Although they are both used to join two pieces of wood together, lag bolts and carriage bolts have different bolt thicknesses. Based on the bolt’s cost, usefulness, and durability, you should make your choice. These elements will be covered in this post so you can select the ideal bolt with assurance.
When choosing the appropriate bolt, there are numerous things to consider. Among these, safety is definitely the most important. After all, you wouldn’t want all of your hard work to go to waste! If a nut is not first placed on each side of the bolt because the bolt at the end of a carriage is not threaded, it might be challenging to fine-tune the tightness of the connection after it has been installed. If carriage bolts become loose while in operation, additional nuts must be placed on the head; otherwise, retightening will be much more challenging than usual. Lag bolts are not impacted by this because they have threads on both ends.
This is unaffected since lag bolt ends are threaded. They have a firmer grip and are less prone to come undone because to the greater thread length. It’s crucial to consider both the available space and your personal taste for fasteners when choosing between lag and carriage bolts. As their name suggests, lag bolts are used to connect two items that are facing the opposite directions without the usage of an anchor. Carriage bolts only have one threaded end, therefore if they are used alone, they might need an anchor hole or another piece of support.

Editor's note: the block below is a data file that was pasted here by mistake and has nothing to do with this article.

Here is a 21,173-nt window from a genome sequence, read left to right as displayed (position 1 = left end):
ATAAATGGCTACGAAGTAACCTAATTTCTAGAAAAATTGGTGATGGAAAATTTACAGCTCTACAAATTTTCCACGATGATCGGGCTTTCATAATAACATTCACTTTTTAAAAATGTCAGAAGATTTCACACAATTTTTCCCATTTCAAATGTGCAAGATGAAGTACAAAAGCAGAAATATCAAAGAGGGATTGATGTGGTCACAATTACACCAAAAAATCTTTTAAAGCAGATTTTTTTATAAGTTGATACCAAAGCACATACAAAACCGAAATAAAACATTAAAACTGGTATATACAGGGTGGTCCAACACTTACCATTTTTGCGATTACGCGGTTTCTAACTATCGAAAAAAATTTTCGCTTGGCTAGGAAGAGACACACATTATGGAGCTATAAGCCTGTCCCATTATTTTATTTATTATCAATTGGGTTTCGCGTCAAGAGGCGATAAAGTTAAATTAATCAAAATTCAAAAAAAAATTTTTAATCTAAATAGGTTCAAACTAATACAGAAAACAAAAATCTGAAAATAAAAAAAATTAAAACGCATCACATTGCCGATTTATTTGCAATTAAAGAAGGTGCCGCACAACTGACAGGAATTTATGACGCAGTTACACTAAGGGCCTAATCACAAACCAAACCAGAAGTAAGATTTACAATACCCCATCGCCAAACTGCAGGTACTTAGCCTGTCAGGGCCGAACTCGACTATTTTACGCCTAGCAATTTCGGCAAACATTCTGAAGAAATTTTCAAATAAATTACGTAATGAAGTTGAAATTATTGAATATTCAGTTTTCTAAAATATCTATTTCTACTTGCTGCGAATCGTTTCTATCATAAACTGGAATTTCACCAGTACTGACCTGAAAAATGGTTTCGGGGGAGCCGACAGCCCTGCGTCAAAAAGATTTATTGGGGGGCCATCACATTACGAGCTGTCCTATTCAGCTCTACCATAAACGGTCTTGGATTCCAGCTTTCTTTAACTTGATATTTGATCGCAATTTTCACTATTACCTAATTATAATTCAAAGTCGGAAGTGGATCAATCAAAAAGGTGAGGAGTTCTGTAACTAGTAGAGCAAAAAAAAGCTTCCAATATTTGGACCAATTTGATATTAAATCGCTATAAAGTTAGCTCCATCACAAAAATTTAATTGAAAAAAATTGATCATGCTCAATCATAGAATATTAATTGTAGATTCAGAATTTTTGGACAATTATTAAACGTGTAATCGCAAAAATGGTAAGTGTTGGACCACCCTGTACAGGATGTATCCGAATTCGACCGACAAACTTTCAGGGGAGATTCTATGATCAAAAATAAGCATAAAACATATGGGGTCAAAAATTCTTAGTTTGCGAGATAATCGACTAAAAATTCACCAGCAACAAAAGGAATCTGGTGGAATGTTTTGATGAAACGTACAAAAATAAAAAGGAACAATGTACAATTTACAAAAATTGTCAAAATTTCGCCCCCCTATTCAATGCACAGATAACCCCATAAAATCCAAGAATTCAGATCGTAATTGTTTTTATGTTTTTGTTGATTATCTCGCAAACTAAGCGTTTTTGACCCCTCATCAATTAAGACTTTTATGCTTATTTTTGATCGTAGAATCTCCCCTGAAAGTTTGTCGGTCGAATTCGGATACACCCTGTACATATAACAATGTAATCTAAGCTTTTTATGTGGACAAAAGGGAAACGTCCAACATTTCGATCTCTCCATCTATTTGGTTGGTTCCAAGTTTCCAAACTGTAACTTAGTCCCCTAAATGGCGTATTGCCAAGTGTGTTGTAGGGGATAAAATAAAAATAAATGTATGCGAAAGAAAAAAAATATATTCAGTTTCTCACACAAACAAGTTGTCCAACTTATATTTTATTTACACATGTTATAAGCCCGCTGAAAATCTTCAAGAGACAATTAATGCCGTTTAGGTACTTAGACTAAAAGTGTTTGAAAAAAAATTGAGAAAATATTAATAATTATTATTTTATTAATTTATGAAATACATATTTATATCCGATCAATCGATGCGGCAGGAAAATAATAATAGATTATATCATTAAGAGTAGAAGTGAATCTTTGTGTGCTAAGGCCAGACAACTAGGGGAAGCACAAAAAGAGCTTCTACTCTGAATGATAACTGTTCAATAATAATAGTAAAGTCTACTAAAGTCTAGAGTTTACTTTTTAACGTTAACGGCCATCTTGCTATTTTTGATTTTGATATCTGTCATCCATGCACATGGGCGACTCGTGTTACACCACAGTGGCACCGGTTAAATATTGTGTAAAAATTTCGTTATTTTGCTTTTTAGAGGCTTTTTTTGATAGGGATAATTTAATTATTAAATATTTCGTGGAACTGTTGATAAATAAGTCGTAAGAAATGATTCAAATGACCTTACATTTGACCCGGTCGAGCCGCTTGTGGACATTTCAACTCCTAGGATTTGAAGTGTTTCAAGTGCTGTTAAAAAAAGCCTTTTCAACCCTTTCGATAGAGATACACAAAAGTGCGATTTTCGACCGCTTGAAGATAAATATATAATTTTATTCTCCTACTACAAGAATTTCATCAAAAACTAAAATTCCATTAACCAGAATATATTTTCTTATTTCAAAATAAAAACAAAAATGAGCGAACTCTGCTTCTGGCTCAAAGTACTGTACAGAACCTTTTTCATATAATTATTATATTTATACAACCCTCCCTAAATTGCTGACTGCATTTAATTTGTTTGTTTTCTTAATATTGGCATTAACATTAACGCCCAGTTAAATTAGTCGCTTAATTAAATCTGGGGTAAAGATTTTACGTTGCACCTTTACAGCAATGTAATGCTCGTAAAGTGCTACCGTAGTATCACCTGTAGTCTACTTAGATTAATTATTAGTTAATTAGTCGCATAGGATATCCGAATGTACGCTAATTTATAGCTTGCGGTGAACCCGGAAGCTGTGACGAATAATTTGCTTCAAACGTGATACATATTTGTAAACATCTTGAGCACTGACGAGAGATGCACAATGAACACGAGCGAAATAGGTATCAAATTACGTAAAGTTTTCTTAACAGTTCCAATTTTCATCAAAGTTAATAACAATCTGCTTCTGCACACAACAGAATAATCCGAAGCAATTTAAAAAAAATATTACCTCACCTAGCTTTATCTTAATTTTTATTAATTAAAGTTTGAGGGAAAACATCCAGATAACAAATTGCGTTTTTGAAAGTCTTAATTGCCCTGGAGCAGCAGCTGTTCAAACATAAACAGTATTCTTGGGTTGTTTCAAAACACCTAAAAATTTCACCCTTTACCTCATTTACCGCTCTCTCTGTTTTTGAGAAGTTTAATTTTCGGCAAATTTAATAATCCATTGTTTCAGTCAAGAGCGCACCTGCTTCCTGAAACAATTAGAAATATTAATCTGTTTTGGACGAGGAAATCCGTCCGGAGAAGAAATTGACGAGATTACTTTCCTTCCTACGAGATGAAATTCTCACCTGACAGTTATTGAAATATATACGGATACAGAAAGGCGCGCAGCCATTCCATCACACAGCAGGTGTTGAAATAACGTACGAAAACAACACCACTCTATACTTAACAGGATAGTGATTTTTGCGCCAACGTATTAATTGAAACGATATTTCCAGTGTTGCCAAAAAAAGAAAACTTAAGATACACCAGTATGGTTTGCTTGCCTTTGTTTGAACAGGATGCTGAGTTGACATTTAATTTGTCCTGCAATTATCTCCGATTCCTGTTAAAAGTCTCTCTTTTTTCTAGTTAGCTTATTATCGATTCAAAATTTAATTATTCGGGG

When durability is a concern, lag bolts and carriage bolts are also great choices. Both types of bolts have a reputation for being strong and long-lasting; carriage bolts are known for their resistance to the elements, while lag bolts are known for their power. Whatever you decide, whether it’s one of those things or something completely different, it will last for a very long time. Lag bolts may be challenging to install, but this is basically their only disadvantage. Although easier to install than other fasteners, carriage bolts may not be as waterproof.
Compared to lag bolts, carriage bolts are less expensive, but a hole must first be bored for them. Although they are more expensive, lag bolts can be driven into the wood without first drilling a hole in it. As a result, if money is tight, carriage bolts can be your best bet. However, you should get a set of lag bolts if you need to hammer your bolt in with a single blow. Lag bolts have oversized hex heads that make them simple to tighten using a wrench.